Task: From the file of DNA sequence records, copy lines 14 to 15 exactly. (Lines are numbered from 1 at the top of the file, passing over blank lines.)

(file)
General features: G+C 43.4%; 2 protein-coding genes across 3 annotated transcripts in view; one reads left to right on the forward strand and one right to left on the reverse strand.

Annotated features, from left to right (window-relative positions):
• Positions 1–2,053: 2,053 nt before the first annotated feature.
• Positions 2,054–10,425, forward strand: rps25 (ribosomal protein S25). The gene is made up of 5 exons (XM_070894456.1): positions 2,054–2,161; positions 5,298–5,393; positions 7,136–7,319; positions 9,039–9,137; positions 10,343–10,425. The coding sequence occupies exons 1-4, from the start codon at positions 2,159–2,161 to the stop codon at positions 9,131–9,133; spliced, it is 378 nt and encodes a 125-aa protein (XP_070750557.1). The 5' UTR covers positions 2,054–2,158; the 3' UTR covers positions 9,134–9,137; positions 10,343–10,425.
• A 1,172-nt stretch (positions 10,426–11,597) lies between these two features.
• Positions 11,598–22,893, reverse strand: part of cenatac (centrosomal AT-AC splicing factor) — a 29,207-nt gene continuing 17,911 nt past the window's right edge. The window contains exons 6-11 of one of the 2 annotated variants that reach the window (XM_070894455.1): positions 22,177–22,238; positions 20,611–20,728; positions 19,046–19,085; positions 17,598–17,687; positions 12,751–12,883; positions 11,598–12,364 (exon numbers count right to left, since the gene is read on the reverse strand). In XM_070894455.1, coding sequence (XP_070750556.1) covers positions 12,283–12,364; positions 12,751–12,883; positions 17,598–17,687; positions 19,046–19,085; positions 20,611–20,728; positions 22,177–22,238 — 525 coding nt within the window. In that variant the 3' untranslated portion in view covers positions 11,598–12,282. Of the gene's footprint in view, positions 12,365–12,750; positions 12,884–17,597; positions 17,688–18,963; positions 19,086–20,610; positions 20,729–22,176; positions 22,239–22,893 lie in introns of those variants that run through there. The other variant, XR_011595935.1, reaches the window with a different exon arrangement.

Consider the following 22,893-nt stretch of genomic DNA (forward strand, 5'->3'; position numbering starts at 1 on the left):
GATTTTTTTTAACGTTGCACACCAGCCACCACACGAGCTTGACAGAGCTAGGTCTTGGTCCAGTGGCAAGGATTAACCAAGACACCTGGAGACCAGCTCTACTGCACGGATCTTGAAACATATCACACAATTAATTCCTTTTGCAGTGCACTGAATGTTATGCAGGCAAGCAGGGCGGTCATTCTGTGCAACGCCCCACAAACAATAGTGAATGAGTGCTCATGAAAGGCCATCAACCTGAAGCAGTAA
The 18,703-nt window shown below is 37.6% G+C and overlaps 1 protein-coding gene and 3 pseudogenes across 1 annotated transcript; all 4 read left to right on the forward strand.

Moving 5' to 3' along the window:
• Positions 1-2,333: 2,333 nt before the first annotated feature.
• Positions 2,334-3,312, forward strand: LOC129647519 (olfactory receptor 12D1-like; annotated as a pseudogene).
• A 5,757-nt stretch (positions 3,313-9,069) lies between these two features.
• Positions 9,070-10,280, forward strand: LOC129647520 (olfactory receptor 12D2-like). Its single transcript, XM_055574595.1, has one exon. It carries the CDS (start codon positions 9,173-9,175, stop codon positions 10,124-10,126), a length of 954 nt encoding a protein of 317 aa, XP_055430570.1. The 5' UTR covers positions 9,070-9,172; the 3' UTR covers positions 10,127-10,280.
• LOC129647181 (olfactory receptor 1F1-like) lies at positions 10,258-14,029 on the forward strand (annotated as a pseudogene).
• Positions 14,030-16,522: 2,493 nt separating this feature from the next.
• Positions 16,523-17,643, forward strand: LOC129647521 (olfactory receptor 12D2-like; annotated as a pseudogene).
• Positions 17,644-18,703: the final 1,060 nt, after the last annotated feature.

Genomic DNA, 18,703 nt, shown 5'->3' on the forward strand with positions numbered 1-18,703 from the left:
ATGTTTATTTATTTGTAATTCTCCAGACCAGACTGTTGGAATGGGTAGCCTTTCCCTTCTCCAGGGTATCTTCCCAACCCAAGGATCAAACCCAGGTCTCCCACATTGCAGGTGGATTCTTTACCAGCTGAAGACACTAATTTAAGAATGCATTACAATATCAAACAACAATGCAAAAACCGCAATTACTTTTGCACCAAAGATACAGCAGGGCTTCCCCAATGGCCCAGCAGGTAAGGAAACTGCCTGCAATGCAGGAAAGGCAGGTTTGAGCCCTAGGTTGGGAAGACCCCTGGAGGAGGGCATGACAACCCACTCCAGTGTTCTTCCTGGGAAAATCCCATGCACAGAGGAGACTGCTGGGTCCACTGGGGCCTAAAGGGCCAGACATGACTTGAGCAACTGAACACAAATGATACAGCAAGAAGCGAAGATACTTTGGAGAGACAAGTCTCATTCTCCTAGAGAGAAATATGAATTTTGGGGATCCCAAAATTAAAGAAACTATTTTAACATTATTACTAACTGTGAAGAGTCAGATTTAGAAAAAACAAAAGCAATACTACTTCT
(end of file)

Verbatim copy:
• Positions 9,070-10,280, forward strand: LOC129647520 (olfactory receptor 12D2-like). Its single transcript, XM_055574595.1, has one exon. It carries the CDS (start codon positions 9,173-9,175, stop codon positions 10,124-10,126), a length of 954 nt encoding a protein of 317 aa, XP_055430570.1. The 5' UTR covers positions 9,070-9,172; the 3' UTR covers positions 10,127-10,280.
• LOC129647181 (olfactory receptor 1F1-like) lies at positions 10,258-14,029 on the forward strand (annotated as a pseudogene).